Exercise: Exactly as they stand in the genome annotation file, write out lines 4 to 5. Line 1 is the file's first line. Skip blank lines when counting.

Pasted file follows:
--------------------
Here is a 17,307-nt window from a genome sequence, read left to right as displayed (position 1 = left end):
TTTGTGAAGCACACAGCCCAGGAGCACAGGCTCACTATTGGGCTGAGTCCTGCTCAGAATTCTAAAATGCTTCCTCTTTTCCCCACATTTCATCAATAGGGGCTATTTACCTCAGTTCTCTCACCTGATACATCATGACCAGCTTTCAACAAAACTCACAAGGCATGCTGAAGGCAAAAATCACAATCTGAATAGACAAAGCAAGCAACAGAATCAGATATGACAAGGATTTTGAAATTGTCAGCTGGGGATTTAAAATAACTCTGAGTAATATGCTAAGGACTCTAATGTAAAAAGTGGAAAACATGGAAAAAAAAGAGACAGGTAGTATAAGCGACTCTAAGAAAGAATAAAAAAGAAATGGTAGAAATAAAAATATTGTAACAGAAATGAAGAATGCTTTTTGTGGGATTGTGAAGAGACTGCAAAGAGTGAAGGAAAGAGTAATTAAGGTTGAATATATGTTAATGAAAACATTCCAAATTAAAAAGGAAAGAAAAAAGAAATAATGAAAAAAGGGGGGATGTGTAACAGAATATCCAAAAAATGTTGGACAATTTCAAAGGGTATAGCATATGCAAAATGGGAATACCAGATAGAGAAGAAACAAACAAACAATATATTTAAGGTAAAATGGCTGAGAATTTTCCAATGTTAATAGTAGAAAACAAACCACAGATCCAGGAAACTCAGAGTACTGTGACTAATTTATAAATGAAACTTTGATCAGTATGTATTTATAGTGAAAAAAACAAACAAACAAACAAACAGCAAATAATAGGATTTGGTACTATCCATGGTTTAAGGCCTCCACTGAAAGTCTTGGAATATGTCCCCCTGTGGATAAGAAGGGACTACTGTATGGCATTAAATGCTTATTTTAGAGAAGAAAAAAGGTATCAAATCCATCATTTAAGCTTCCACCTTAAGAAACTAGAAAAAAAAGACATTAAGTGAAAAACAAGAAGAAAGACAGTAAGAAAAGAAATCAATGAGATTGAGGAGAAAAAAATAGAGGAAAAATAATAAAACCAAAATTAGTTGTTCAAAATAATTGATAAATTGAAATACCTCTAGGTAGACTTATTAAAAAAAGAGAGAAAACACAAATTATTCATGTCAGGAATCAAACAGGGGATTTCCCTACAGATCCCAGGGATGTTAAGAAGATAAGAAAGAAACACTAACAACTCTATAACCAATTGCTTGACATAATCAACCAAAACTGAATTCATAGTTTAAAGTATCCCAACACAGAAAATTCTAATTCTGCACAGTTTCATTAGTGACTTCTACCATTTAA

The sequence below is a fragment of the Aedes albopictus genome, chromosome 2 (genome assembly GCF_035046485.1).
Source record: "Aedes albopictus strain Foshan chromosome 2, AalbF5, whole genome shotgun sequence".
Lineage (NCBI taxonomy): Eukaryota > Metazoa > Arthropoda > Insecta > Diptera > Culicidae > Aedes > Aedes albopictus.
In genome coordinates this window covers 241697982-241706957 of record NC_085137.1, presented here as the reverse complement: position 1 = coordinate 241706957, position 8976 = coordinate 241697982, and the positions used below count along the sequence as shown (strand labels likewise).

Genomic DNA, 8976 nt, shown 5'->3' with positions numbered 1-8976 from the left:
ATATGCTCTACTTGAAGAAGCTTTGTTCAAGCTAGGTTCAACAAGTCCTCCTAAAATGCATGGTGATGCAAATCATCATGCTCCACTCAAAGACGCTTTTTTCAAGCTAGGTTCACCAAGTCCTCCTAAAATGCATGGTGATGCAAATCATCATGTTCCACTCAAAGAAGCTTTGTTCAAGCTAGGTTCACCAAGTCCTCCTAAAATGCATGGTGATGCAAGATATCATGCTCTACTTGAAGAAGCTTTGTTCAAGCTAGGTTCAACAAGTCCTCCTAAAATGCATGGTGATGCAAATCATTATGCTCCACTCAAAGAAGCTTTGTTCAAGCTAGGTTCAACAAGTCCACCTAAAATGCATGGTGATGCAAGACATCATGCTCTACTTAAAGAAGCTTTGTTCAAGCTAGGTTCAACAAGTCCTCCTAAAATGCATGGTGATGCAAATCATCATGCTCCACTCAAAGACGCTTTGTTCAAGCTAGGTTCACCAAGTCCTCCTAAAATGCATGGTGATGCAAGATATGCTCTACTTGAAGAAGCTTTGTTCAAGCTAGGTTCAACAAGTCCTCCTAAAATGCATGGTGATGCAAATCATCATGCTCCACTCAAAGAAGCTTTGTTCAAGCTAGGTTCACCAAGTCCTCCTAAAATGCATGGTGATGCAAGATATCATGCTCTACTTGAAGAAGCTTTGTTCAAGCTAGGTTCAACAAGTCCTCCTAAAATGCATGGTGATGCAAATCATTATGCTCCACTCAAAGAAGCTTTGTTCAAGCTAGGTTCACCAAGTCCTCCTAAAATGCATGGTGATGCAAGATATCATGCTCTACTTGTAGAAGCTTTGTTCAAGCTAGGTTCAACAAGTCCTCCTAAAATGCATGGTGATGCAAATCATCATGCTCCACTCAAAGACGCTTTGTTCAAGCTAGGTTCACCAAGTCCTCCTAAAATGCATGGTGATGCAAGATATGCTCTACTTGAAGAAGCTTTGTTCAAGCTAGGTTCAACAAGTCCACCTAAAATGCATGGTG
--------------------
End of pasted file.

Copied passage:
Source record: "Aedes albopictus strain Foshan chromosome 2, AalbF5, whole genome shotgun sequence".
Lineage (NCBI taxonomy): Eukaryota > Metazoa > Arthropoda > Insecta > Diptera > Culicidae > Aedes > Aedes albopictus.